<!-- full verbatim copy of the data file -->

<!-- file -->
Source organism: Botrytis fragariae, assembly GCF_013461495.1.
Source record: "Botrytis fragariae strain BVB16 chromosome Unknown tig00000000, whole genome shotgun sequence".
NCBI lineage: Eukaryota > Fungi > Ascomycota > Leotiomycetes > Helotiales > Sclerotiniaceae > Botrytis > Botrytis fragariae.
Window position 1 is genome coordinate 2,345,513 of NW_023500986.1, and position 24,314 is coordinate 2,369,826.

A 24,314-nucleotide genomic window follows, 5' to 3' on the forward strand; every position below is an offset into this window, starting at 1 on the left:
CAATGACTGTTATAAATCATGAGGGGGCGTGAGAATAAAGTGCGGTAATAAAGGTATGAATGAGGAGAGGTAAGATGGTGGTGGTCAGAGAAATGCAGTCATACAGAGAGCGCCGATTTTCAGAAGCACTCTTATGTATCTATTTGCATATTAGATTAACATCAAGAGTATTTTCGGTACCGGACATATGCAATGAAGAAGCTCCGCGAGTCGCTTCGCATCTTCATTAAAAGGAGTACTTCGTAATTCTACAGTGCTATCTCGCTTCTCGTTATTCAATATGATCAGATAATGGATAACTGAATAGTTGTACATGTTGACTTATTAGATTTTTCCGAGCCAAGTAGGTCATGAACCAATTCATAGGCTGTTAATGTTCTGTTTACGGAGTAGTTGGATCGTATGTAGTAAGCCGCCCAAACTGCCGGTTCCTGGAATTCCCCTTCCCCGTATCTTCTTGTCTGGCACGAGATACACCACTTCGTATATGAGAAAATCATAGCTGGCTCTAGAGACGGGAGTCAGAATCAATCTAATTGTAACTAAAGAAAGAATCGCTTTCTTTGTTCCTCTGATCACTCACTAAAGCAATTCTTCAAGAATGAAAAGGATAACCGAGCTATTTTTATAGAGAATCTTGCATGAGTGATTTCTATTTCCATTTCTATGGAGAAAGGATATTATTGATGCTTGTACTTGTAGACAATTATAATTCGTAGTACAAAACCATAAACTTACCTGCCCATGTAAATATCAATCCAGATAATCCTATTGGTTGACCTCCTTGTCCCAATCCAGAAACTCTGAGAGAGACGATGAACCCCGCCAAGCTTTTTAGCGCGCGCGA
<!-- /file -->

Source organism: Botrytis fragariae, assembly GCF_013461495.1.
Source record: "Botrytis fragariae strain BVB16 chromosome Unknown tig00000000, whole genome shotgun sequence".
NCBI lineage: Eukaryota > Fungi > Ascomycota > Leotiomycetes > Helotiales > Sclerotiniaceae > Botrytis > Botrytis fragariae.
Window position 1 is genome coordinate 2,345,513 of NW_023500986.1, and position 24,314 is coordinate 2,369,826.

A 24,314-nucleotide genomic window follows, 5' to 3' on the forward strand; every position below is an offset into this window, starting at 1 on the left:
CAATGACTGTTATAAATCATGAGGGGGCGTGAGAATAAAGTGCGGTAATAAAGGTATGAATGAGGAGAGGTAAGATGGTGGTGGTCAGAGAAATGCAGTCATACAGAGAGCGCCGATTTTCAGAAGCACTCTTATGTATCTATTTGCATATTAGATTAACATCAAGAGTATTTTCGGTACCGGACATATGCAATGAAGAAGCTCCGCGAGTCGCTTCGCATCTTCATTAAAAGGAGTACTTCGTAATTCTACAGTGCTATCTCGCTTCTCGTTATTCAATATGATCAGATAATGGATAACTGAATAGTTGTACATGTTGACTTATTAGATTTTTCCGAGCCAAGTAGGTCATGAACCAATTCATAGGCTGTTAATGTTCTGTTTACGGAGTAGTTGGATCGTATGTAGTAAGCCGCCCAAACTGCCGGTTCCTGGAATTCCCCTTCCCCGTATCTTCTTGTCTGGCACGAGATACACCACTTCGTATATGAGAAAATCATAGCTGGCTCTAGAGACGGGAGTCAGAATCAATCTAATTGTAACTAAAGAAAGAATCGCTTTCTTTGTTCCTCTGATCACTCACTAAAGCAATTCTTCAAGAATGAAAAGGATAACCGAGCTATTTTTATAGAGAATCTTGCATGAGTGATTTCTATTTCCATTTCTATGGAGAAAGGATATTATTGATGCTTGTACTTGTAGACAATTATAATTCGTAGTACAAAACCATAAACTTACCTGCCCATGTAAATATCAATCCAGATAATCCTATTGGTTGACCTCCTTGTCCCAATCCAGAAACTCTGAGAGAGACGATGAACCCCGCCAAGCTTTTTAGCGCGCGCGA